The action of the virus of equine encephalomyelitis in the guinea pig brain has been studied, and various histological changes have been described in detail. After peripheral inoculation (as in the pad) the earliest detectable pathologic change in the nervous system is the accumulation of leucocytes within the lumen of blood vessels, and the proliferation of the vascular adventitia. This precedes the appearance of any significant perivascular cuffing, and may or may not be accompanied by a few polymorphonuclear leucocytes in the tissue.

The typical lesion is a fairly well circumscribed focus of polymorphonuclear leucocytes accompanying the blood vessel changes described above. The leucocytes may be numerous or sparse, and may or may not be accompanied by neuronal destruction.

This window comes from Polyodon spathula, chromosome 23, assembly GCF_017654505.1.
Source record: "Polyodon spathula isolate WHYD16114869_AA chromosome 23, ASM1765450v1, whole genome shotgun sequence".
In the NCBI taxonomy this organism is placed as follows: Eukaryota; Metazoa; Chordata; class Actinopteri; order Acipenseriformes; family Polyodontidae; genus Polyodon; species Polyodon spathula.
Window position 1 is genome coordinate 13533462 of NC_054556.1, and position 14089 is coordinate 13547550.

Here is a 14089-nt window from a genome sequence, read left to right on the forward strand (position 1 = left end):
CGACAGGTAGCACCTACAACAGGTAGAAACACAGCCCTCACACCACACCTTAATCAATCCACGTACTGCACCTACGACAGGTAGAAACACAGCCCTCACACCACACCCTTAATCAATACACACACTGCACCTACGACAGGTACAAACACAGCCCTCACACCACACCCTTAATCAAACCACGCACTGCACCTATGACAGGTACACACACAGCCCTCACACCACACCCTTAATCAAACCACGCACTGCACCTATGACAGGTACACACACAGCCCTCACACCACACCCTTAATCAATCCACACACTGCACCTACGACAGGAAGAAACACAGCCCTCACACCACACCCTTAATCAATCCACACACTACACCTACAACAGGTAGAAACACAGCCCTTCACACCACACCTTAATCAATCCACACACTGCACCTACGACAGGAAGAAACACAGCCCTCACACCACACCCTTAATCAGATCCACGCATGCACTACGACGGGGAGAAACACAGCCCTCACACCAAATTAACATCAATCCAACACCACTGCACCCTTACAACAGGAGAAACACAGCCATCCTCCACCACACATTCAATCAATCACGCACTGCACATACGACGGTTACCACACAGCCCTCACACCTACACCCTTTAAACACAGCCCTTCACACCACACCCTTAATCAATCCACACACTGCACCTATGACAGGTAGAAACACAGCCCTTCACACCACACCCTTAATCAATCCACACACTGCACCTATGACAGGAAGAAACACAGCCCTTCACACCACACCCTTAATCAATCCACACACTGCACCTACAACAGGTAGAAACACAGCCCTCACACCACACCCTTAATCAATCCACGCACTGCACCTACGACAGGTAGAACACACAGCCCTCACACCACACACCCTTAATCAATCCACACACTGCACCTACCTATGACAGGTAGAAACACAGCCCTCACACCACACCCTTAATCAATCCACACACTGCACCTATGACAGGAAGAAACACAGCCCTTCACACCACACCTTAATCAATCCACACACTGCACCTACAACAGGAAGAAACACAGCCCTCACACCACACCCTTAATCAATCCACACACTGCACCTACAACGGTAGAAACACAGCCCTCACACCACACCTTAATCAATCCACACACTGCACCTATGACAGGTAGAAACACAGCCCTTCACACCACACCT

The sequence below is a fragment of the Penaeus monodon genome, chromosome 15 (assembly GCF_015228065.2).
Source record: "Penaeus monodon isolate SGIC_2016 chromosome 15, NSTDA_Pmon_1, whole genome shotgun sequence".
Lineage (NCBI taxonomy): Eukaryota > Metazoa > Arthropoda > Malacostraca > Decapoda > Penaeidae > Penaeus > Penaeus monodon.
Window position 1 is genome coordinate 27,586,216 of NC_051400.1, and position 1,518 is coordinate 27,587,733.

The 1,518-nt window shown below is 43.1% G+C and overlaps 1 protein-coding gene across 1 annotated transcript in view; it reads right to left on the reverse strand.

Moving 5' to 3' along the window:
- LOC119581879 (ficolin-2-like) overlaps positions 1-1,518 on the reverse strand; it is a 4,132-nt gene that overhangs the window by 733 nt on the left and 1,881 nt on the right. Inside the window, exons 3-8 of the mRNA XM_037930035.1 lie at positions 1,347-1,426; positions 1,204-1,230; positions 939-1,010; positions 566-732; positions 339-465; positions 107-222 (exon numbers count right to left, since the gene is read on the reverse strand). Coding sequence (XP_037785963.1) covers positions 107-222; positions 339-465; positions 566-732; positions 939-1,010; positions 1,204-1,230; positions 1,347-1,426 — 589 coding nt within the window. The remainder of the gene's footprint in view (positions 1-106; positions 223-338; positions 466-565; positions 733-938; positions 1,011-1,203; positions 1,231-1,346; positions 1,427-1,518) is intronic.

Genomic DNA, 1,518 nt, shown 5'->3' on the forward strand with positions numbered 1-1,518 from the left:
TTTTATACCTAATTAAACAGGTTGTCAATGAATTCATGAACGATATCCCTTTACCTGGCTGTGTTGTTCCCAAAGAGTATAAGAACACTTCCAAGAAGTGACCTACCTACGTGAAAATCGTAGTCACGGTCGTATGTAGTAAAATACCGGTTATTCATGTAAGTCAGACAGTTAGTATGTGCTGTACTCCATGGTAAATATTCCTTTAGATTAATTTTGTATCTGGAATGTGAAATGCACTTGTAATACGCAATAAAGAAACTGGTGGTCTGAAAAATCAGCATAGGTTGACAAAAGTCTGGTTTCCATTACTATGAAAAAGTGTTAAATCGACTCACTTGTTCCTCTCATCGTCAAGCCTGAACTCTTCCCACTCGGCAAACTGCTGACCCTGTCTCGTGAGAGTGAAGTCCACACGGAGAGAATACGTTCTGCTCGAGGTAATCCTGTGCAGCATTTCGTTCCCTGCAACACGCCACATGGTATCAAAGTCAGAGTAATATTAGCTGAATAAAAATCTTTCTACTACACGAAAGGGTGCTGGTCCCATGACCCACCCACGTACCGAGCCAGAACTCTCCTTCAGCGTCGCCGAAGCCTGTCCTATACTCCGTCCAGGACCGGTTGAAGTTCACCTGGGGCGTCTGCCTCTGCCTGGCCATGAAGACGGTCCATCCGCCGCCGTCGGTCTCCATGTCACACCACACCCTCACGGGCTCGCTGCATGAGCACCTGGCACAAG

In early cases, before the onset of symptoms, such circumscribed lesions appear in small number irregularly scattered through the gray matter. The neo- and olfactory cortices are the principal sites of predilection, although basal ganglia, thalamus, cerebellum, and lower olfactory centers may also be involved. The hippocampus is much less affected than other parts of the brain.

A rough distinction is made between inflammatory and degenerative lesions, a distinction which depends on the relationship between the neuronal destruction and the exudative changes in any given site. These two types are described, and their significance is discussed.

After intracerebral inoculation, the inflammatory changes are much less marked than after peripheral inoculation. This is due not to insufficient time for the development of lesions but to a different type of pathological process.

Following intracerebral inoculation, there is primary destruction of neurones, involving especially the hippocampus, and also large areas of the neo-cortex. This change, similar to ischemic necrosis, is regarded in part as a non-specific reaction of especially vulnerable tissue.

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